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Private sector band together to address child malnutrition, stunting

by SMART Public Affairs | Oct 19, 2021
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Private organizations are teaming up to help solve undernourishment among children in the Philippines. A World Bank report pointed out that undernutrition has long been a serious problem in the country. The report bared that one in three Filipino children under five are small in size for their age. 

To help the country fight this chronic problem, PLDT wireless unit Smart Communications together with the Coca-Cola Foundation is supporting a community-based supplemental feeding initiative of the Philippine Business for Social Progress (PBSP) that benefits more than 120 underweight children three to seven years old from Barangay Sitio Pintor, Rodriguez (Montalban), Rizal. The community is situated near a landfill where most families make a living by sifting through garbage. 

The program started in September and will continue until March 2022. Smart is providing two kilograms of rice per week for eight weeks to around 100 families sourced from its own ‘Buy Local’ program that benefits small-holder farmers in Luzon. Working with local health workers, children-beneficiaries will be monitored throughout the period. This is Smart’s first private sector collaboration addressing malnutrition and stunting. 

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“Championing our core value of ‘malasakit’ or compassion and in support of World Food Day this October, Smart seeks to uplift the lives of Filipinos through initiatives that ensure food security and improve nutrition. With reduced economic activities, those living in depressed areas have been struggling even harder to provide for their families,” said Stephanie Orlino, Smart Assistant Vice President and Head of Community Relations.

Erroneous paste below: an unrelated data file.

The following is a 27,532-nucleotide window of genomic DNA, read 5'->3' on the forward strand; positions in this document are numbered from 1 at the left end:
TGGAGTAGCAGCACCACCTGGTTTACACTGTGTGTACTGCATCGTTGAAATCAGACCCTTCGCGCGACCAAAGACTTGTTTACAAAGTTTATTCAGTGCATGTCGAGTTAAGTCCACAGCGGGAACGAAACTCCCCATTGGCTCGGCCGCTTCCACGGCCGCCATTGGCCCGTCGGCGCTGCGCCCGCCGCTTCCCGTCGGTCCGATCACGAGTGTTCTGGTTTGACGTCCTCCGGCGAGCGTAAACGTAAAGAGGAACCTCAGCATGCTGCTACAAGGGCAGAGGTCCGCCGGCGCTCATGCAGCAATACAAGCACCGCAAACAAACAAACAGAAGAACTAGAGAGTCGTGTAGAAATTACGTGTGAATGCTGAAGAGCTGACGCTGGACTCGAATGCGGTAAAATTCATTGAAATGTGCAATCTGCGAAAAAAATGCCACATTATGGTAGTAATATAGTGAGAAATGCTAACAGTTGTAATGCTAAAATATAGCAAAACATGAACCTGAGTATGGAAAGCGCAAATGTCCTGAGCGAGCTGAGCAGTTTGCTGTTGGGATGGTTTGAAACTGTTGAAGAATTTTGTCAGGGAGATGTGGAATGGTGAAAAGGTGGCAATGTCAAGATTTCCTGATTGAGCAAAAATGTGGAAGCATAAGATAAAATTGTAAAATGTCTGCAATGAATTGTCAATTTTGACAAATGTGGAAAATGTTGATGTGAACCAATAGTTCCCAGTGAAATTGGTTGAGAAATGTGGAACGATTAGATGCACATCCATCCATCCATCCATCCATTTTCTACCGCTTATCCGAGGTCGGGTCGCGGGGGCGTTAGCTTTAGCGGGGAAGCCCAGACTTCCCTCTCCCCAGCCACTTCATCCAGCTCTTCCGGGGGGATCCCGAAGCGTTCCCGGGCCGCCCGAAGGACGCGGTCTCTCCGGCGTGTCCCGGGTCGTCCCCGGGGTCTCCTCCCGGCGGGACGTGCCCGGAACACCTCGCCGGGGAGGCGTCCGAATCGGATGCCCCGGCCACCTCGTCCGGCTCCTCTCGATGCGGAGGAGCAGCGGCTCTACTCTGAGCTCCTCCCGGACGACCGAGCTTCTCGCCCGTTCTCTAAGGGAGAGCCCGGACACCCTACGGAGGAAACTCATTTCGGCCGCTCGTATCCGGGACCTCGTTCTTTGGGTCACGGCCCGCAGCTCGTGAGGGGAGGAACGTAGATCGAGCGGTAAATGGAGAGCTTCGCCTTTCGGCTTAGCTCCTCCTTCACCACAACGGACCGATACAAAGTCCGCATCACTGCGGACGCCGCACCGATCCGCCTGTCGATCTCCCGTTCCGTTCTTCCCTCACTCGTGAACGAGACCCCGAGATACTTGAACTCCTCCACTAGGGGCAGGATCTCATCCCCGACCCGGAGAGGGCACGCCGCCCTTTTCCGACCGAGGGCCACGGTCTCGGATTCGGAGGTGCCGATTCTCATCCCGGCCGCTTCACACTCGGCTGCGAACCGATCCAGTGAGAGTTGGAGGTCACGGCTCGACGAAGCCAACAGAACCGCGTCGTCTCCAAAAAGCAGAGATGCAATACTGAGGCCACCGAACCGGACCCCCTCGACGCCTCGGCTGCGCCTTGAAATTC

With money barely enough for food, Sitio Pintor residents Shiela Mae Eva and Ronabel Santo Domingo welcome the generosity of the PBSP, the largest business-led non-government organization (NGO) that creates sustainable solutions to alleviate social problems at their core.  

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Eva is grateful that her two toddlers are part of the program, especially that she’s also taking care for her youngest child who was born last year.  

“My husband earns less than P400 a day. We don’t have enough money to buy milk,” the 29-year-old mother of three lamented.  

Santo Domingo says that the feeding program has allowed for some wiggle room in the family budget.  

“My husband is the sole provider of our family. Because of the program, I can buy other basic needs,” the 31-year-old mother of five explained.  

The support to this program emphasizes PLDT and Smart’s commitment to the UN Sustainable Development Goals (SDGs), particularly SDG #2: Zero Hunger, and SDG #3: Good Health and Well-Being.